Thursday, November 24, 2011


Uh-oh. The last time I blogged was on Veteran’s day. Today is Thanksgiving. I’m in serious danger of becoming the holiday blogger! I wonder if that’s anything like being an Easter/Christmas catholic?

It is thanksgiving day here, a day for being with family, feasting, being grateful, and praising god for a holiday that isn’t full of buying shiny plastic shit for people who don’t need it because otherwise they’ll think you don’t love them. For the first time in a couple of weeks, I had time and desire to hit up my favorite coffee shop. But, alas, on my way there, the streets were covered with roadblocks, police cars with red and blue lights piercing the wet air, and runners. Lots of runners. Gotta admire them for getting out there in the rain, though. I ended up at another local coffee shop and am now enjoying the quiet room. It feels good to write.

Last night I was over at my folks’ house to prep Thanksgiving dinner for this afternoon. They’re both injured right now and not getting any younger. My sister had the brilliant idea for the two of us to take care of dinner this year. Our family actually does Lasagna for dinner instead of the traditional turkey. So I spent last evening putting that together under mom’s direction, a desert, and then we made a couple pumpkin pies. We actually had a good time. It’s a far cry from the days when I wasn’t communicating with my family at all.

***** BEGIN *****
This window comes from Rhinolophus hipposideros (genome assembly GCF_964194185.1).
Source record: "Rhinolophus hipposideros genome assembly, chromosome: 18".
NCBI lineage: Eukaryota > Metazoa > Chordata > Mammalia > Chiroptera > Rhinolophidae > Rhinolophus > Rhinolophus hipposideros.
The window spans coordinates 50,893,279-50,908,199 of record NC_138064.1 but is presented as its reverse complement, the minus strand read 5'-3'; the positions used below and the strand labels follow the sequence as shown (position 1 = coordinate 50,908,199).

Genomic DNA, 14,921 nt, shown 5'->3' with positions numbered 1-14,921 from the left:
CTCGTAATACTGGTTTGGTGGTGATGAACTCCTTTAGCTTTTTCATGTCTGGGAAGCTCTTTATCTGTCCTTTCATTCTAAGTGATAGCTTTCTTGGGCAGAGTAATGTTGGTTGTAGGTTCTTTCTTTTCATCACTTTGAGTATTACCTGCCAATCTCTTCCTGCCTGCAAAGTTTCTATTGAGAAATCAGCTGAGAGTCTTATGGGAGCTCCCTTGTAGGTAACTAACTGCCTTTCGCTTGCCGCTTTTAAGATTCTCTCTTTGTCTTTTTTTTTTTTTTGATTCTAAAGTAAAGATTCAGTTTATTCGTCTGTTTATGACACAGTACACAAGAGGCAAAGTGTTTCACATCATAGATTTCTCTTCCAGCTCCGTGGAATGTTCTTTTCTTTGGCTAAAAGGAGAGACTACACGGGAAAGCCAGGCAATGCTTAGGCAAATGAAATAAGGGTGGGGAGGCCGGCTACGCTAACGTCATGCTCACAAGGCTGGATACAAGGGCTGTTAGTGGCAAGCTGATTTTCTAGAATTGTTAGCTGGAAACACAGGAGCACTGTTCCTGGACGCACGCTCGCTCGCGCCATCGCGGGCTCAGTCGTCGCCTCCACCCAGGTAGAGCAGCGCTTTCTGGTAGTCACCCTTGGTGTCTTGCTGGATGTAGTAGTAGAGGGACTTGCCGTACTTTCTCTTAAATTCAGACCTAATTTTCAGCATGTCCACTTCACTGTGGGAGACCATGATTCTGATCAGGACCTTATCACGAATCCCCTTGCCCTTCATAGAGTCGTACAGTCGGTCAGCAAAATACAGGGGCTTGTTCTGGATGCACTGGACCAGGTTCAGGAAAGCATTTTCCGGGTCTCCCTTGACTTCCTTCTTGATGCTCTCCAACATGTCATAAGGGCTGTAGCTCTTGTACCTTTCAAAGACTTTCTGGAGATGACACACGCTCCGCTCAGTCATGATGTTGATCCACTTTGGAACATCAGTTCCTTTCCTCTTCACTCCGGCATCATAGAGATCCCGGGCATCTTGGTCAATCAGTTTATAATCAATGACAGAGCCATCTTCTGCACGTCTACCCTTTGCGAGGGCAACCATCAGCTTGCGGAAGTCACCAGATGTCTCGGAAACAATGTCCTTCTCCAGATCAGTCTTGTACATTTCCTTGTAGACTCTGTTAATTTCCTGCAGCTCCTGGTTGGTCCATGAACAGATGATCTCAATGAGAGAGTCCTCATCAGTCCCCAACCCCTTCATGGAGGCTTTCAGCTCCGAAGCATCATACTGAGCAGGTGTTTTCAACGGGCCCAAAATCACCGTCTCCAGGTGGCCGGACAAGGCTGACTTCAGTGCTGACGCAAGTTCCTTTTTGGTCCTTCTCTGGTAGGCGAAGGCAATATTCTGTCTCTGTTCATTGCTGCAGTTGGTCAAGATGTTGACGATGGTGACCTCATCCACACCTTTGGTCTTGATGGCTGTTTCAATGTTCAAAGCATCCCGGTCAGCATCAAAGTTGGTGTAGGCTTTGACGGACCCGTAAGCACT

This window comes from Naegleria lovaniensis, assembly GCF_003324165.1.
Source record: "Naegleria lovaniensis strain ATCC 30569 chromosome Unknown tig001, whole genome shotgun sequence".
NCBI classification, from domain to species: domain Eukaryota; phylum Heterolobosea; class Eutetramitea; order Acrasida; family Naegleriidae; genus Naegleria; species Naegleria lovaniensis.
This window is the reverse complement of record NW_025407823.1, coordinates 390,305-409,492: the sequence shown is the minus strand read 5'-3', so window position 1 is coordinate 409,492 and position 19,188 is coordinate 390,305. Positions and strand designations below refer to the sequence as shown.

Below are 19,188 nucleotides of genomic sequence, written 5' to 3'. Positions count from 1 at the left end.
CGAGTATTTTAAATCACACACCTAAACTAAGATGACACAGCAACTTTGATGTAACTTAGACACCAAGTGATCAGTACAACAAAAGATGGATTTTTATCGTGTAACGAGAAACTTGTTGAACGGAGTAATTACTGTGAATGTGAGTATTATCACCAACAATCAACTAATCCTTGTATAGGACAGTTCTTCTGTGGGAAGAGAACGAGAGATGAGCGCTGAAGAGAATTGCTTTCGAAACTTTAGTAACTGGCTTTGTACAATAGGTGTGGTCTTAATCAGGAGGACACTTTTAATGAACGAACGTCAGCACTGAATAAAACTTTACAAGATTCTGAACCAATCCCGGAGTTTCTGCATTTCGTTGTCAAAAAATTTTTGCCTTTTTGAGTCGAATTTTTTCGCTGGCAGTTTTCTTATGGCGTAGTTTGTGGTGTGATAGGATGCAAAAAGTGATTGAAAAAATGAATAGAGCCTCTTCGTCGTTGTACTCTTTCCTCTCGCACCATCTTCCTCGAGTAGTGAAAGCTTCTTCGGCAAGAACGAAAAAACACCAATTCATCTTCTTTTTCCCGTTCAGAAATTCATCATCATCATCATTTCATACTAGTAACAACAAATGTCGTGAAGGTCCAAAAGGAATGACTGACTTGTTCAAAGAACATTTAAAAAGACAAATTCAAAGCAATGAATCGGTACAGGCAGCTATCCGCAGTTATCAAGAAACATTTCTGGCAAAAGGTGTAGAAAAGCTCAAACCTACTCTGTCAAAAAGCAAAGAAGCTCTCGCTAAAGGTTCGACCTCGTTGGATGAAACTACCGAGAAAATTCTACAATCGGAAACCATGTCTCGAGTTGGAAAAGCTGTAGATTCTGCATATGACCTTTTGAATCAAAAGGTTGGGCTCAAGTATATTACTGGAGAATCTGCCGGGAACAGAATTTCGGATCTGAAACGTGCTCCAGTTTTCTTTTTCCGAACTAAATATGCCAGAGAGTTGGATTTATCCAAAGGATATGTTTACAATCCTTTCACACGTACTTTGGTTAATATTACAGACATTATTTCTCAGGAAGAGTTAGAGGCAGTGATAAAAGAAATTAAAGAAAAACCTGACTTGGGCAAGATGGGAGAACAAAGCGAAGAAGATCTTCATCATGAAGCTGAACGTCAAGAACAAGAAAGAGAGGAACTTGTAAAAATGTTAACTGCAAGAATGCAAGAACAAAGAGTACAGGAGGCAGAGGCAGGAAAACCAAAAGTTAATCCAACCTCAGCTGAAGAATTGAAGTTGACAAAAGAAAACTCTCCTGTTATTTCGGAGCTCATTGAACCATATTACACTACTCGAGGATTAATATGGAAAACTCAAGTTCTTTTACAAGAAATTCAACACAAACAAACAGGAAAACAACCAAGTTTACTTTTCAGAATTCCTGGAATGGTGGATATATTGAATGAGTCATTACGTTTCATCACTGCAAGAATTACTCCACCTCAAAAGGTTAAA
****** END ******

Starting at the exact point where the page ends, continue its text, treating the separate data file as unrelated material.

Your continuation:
It’d be pretty obvious to say here on my Recovery blog that today I’m grateful for my Recovery, but there’s no denying the truth of that statement. Everything about my life today, I owe to the success I’ve had in working the program. There’s the things that are easily seen, like my job, my relationship with my family, the improvements in my personal relationships with others.

But there are other benefits which aren’t visible that are even more amazing to me. Things like the peace of mind I feel, the reservoir of calm that emanates from my very being now, and the confidence I have in myself. It’s things like the ability to not take things personally, not let others’ insanity affect me, to have good boundaries and be secure in myself and the knowledge that I am okay for who I am just as I am. These are the kinds of things most people rarely find, regardless of whether they’re in the program or not.

So this is my thanks for today--thanks for a new life, for being one of the lucky ones who is surviving this deadly disease, and who had the willingness to discover that it really is true: people really can change.

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